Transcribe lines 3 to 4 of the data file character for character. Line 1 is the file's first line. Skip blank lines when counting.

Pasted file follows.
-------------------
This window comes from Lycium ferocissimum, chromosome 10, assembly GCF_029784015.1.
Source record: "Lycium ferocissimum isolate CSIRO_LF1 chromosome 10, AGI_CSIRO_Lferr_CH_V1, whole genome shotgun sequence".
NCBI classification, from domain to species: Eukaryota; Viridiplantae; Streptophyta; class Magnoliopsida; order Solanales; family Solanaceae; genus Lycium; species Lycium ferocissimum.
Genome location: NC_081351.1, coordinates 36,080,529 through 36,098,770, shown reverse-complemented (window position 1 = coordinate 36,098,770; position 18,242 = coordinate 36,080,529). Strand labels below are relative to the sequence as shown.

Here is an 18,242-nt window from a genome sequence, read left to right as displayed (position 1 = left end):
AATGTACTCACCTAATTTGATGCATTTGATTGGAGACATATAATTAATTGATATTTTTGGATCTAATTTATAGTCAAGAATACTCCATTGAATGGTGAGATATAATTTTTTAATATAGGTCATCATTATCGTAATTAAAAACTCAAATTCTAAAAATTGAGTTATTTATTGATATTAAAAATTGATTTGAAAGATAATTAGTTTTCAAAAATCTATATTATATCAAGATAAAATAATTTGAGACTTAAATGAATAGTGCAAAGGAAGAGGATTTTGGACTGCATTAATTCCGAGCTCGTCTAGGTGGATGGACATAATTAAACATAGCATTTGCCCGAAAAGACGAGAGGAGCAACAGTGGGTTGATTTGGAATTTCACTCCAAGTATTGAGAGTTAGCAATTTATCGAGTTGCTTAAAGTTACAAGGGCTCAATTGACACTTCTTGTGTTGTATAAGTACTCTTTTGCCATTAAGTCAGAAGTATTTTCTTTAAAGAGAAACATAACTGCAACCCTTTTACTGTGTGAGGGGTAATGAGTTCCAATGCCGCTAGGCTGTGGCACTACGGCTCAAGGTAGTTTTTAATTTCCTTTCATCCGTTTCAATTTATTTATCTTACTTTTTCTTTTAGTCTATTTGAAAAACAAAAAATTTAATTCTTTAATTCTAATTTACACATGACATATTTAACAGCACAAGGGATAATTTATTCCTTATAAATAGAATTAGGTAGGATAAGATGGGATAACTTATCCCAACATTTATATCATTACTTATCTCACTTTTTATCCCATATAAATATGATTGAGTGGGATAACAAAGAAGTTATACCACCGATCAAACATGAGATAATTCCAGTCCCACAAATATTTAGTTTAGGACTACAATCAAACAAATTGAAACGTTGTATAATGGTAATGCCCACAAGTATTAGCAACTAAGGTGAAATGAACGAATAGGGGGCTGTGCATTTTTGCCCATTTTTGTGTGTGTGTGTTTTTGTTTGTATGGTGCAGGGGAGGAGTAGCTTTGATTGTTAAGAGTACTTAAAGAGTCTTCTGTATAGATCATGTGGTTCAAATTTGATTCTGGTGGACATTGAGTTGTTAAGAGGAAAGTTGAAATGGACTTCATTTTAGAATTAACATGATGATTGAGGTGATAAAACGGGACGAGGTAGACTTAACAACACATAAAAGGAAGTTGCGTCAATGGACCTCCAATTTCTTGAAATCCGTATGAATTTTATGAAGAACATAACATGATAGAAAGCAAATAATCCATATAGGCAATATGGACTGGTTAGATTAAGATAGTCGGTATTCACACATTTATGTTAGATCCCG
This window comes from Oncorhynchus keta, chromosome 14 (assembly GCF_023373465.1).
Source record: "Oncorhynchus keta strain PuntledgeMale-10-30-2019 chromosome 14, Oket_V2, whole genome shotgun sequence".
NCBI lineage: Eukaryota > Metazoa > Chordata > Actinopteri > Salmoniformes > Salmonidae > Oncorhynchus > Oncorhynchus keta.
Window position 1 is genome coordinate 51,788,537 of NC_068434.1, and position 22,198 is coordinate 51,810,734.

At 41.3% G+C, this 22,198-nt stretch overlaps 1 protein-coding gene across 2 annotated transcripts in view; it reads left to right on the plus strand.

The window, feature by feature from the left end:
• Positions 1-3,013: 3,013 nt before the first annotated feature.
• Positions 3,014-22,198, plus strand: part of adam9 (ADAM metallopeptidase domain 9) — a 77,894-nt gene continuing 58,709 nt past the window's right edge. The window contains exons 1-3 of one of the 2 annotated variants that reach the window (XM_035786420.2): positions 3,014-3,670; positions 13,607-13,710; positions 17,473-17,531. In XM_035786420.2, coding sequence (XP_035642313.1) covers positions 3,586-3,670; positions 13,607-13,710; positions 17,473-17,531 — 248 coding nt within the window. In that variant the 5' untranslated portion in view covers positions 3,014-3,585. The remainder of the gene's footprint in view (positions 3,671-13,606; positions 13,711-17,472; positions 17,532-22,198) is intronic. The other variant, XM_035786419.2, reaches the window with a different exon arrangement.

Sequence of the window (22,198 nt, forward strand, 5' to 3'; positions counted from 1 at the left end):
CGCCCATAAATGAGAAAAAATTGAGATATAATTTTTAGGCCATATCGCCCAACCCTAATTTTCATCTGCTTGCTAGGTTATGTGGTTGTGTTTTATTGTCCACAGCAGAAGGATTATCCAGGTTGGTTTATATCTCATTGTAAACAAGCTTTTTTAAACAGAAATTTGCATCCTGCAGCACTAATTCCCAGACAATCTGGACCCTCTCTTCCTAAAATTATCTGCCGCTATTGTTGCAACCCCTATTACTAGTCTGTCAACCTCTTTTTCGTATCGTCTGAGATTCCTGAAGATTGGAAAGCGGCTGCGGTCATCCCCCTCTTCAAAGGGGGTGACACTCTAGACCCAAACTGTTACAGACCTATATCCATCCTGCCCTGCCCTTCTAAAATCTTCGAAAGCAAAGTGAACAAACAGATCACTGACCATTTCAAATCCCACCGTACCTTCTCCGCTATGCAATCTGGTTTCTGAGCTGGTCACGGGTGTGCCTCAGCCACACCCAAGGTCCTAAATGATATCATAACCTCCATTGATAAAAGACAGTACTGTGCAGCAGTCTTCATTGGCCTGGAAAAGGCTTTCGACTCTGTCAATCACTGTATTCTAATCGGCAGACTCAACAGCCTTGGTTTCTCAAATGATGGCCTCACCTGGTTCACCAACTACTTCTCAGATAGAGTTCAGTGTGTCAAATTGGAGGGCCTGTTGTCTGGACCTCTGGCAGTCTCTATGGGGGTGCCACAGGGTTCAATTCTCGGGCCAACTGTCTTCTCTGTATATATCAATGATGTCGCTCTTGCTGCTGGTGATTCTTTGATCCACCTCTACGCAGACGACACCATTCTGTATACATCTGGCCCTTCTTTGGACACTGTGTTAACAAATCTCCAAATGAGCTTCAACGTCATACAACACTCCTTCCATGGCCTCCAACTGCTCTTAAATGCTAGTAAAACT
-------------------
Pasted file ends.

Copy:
NCBI classification, from domain to species: Eukaryota; Viridiplantae; Streptophyta; class Magnoliopsida; order Solanales; family Solanaceae; genus Lycium; species Lycium ferocissimum.
Genome location: NC_081351.1, coordinates 36,080,529 through 36,098,770, shown reverse-complemented (window position 1 = coordinate 36,098,770; position 18,242 = coordinate 36,080,529). Strand labels below are relative to the sequence as shown.